The Obuda Gasworks was erected in Budapest between 1910 and 1913 and was officially opened two months before the outbreak of the First World War. The first gasworks in the city had begun work in 1856, and others had been built in 1871, 1872 and 1874, but the Obuda works was a project on a very large scale, with the most advanced gas production facilities in Central Europe.
Over a long period the gas system in the city was converted to operate with natural gas, and after being privatised in 1995 the last activities at the works came to an end in 2004. Most of the important structures remain and are being incorporated in a large-scale re-generation scheme, one of the most ambitious in Europe, which will restore public access to the banks of the River Danube, extend the museum that displays Roman antiquities found in the area, provide premises for science-based industries, and establish a museums campus in which the Museum of Ethnography, the National Museum of Technology, the Museum of Transport and a new Museum of Architecture will be located. Two areas of Garden City style housing, one designed for managers and the other for workers, remain adjacent to the Obuda Works.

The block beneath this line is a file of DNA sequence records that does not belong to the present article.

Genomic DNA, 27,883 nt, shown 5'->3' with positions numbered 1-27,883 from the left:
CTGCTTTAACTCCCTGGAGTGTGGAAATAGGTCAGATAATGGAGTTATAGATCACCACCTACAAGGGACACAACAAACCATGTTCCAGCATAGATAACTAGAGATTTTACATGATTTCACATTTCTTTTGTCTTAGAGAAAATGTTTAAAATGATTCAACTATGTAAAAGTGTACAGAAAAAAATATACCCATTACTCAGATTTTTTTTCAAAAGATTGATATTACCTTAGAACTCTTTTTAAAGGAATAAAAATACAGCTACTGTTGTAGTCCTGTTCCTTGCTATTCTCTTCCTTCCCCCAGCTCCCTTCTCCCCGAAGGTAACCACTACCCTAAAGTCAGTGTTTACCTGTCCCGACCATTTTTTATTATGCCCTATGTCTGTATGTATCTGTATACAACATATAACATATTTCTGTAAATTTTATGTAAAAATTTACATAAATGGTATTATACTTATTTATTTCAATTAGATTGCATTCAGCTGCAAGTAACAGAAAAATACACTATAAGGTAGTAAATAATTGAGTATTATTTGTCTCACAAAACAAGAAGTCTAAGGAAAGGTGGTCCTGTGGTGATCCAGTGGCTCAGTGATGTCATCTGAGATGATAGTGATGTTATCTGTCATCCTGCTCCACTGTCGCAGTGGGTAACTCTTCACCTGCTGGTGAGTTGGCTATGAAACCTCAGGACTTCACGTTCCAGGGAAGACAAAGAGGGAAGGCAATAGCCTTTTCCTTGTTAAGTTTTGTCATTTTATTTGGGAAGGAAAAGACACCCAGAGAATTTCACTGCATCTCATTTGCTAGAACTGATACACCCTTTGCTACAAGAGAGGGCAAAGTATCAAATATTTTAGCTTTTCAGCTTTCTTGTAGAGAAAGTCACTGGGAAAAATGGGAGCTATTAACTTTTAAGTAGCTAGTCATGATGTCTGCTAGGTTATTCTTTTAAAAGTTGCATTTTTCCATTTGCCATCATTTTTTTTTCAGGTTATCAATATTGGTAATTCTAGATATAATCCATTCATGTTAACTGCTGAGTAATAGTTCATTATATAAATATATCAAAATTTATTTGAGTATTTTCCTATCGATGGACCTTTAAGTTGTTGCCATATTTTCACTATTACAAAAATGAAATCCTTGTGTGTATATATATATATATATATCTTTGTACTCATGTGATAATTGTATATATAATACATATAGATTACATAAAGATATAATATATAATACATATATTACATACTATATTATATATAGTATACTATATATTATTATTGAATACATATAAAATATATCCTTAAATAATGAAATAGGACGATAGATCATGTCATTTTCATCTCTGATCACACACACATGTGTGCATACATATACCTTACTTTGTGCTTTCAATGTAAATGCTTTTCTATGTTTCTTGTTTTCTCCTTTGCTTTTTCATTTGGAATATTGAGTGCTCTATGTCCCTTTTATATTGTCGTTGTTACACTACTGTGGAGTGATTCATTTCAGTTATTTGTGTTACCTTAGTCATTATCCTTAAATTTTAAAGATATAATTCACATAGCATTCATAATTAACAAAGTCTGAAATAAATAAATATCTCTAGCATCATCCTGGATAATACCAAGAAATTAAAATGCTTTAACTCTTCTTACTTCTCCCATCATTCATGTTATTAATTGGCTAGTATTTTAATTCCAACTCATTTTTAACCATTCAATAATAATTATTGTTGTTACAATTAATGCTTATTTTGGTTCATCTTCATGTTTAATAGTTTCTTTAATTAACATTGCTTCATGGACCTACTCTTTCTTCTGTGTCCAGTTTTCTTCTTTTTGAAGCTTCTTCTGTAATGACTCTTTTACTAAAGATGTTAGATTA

The present gas museum has extensive displays showing the construction of the Obuda works, and exhibits a steam locomotive that once shunted wagons there. The collection also includes many artefacts relating to gas supply including two particularly ornate gas fireplaces of circa 1900.